Cedric De Leon Presents Free Talk on Right-to-Work Laws at Museum of Work & Culture

The Museum of Work & Culture will offer the next installment of its free Valley Talks series on Sunday, Feb. 25, at 1:30pm, when writer and professor Cedric de Leon presents a talk based on his book The Origins of Right to Work: Antilabor Democracy in Nineteenth-Century Chicago, which explores the creation of right-to-work laws.

Valley Talks Continue With RIHS Executive Director on Triple-Deckers

The Museum of Work & Culture will offer the second installment of its free Valley Talks lecture series on Sunday, January 28, at 1:30pm, when Rhode Island Historical Society Executive Director Dr. C. Morgan Grefe will present “The Triple-Decker Menace,” exploring the history of the the three-story housing so distinct to New England.

Final Installment for Museum of Work & Culture’s Valley Talks!

Baseball historian Greg Rubano will present on his upcoming book, Under the Shadow of Ty Cobb: The Life and Times of Napoleon Lajoie, recounting the meteoric rise of Woonsocket native Nap Lajoie. The presentation will highlight Lajoie’s Horatio Alger rise from the mills to national idolatry as a baseball hero. In addition to chronicling Lajoie’s incredible exploits on the field, Rubano will tell the tales of the game, including Lajoie’s own stories and those of fellow players who played the game as it will never be played again.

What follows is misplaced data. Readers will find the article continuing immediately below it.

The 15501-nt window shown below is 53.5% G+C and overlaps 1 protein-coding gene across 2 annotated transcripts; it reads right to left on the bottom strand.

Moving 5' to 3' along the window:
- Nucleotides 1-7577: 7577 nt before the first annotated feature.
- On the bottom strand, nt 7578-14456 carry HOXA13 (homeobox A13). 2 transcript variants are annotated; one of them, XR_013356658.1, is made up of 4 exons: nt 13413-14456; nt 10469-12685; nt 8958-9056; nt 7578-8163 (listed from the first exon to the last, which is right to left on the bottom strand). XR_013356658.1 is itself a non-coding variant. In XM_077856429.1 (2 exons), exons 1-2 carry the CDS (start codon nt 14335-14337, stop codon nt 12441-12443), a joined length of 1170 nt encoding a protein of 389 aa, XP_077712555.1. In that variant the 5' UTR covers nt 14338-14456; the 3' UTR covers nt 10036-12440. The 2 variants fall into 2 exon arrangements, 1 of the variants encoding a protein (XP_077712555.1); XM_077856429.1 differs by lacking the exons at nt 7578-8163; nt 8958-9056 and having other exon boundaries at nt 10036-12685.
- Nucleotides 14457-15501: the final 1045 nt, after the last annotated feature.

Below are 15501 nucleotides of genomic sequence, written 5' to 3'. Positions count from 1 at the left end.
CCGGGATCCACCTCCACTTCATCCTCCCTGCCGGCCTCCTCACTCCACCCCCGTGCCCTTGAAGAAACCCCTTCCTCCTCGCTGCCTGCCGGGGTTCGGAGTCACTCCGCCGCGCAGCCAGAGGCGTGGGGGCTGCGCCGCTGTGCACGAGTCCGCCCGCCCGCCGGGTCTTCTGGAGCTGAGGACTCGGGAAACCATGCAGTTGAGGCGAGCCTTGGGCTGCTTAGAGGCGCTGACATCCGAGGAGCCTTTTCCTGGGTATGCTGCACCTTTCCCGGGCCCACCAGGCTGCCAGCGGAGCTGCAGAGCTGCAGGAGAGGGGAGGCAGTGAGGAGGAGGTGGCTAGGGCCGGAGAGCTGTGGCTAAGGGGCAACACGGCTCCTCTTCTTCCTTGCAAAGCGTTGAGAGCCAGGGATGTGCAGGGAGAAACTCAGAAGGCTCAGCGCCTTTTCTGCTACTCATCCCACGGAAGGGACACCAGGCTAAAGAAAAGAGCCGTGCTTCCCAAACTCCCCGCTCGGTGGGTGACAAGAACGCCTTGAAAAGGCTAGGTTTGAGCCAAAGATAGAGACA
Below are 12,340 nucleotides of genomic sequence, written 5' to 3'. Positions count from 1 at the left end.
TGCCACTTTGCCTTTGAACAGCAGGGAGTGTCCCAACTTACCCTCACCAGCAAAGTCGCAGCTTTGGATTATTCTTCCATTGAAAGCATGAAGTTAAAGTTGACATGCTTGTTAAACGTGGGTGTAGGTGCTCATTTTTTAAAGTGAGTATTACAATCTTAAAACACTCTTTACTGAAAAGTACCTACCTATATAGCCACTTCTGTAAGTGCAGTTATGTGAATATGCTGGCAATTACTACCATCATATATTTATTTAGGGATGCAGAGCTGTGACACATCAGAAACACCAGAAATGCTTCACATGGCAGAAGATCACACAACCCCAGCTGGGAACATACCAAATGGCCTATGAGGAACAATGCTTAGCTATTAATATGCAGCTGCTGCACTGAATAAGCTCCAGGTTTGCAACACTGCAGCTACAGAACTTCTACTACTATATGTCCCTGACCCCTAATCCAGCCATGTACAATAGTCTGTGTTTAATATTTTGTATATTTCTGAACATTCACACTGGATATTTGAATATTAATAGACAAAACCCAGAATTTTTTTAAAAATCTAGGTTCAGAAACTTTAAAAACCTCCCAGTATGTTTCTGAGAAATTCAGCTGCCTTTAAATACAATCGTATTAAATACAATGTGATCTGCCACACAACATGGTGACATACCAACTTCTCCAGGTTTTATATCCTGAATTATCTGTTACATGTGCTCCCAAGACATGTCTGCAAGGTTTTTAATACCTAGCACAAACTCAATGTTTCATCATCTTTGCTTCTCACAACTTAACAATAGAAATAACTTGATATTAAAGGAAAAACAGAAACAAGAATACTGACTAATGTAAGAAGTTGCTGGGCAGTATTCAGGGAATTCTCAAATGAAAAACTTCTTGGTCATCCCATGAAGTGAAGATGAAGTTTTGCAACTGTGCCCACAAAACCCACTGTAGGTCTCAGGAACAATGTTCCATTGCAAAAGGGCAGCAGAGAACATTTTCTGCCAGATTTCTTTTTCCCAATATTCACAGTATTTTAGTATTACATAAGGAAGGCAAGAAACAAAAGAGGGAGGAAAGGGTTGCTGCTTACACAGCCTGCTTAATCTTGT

St. Ann’s Expert Paul Bourget Presents Free Lecture on the Sentinelle Affair

Writer and historical reenactor Paul Bourget will examine the Sentinelle Affair, the local underground movement to preserve French Canadian culture that led to the excommunication of 61 congregants. The Movement Sentinelliste, one of the most divisive periods in Woonsocket’s history, caused battle lines to be drawn among French-Canadians in St. Ann’s Parish and throughout New England. Bourget will discuss the roots of the movement, its impact on the city, and the long-term ramifications of the members’ actions.

Valley Talks: Albert Klyberg on the CCC

Historian & former Rhode Island Historical Society Director Albert Klyberg (pictured) will explore the origins and accomplishments of the Civilian Conservation Corps, which employed more than 10,000 young men in Rhode Island from 1932 to 1941. The CCC, a branch of FDR’s New Deal, tasked these individuals with conserving natural resources on government land, including seven Rhode Island-based camps focused on forestry projects and state parks.